The pandemic opened the eyes to many Americans about underlying health disparities that have resulted in a significant number of minorities dying from complications due to COVID-19. Why were so many Americans unaware of these disparities? April is National Minority Health Month, and the National Institute of Minority Health and Health Disparities (NIMHD) shares how the purpose of this month is to do the following;
This year's theme is Vaccine Ready to increase vaccine acceptance within the minority community. The hashtags that are being used with this campaign are #VaccineReady and #NMHM2021. A quick check on social media and this national campaign is not garnering a lot of attention and reach similar to Breast Cancer Awareness month in October. Here's the reach across social media for these two hashtags as of 4/25/21;
Sadly enough, it wasn't until after my cancer fight that I focused attention on the cancer disparities. My own diagnosis was in 2013, and 11 years after the establishment of National Minority Health Month, I had no awareness of this awareness month and disparities. I wonder if prior knowledge of this subject would have altered how I approached my health before my cancer diagnosis. There has to be a push to increase the promotion of National Minority Health Month. The pandemic has already provided immediate justification for the increased amount of focus on this topic. Now, funding to support this awareness must follow.
Photo by Hush Naidoo on Unsplash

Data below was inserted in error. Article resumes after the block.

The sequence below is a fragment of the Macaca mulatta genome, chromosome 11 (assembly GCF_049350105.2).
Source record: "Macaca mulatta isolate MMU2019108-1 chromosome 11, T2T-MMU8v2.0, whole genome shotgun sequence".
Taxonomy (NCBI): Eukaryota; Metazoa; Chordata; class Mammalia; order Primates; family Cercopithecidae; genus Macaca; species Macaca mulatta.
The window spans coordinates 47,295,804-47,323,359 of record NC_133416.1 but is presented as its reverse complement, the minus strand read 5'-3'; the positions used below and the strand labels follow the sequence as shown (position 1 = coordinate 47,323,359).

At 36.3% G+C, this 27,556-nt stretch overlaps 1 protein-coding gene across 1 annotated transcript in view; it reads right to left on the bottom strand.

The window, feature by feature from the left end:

During this pandemic, the unemployment rate for African-Americans has reached nearly 20% in March. With this group having the highest proportion holding low-wage jobs, this statistic can have a devastating impact on health outcomes. In 2017, nearly 10% of African Americans were uninsured, the numbers are likely to climb during this pandemic. A new study, shows that disruptions in health insurance coverage can have a devastating impact on cancer care and outcomes. African-Americans already have the highest rates of cancer incidents than any other racial group.
Due to a lack of coverage, uninsured have lower cancer screenings and critical delays in treatment result in poor cancer outcomes that disproportionately impact African-Americans. Sara Collins provides options to secure health insurance for unemployed. This insurance coverage can be secured if you are laid off or face another type of employment disruption due to COVID-19, to include COBRA, the Affordable Care Act and Medicaid. Some states have even opened special enrollment periods.
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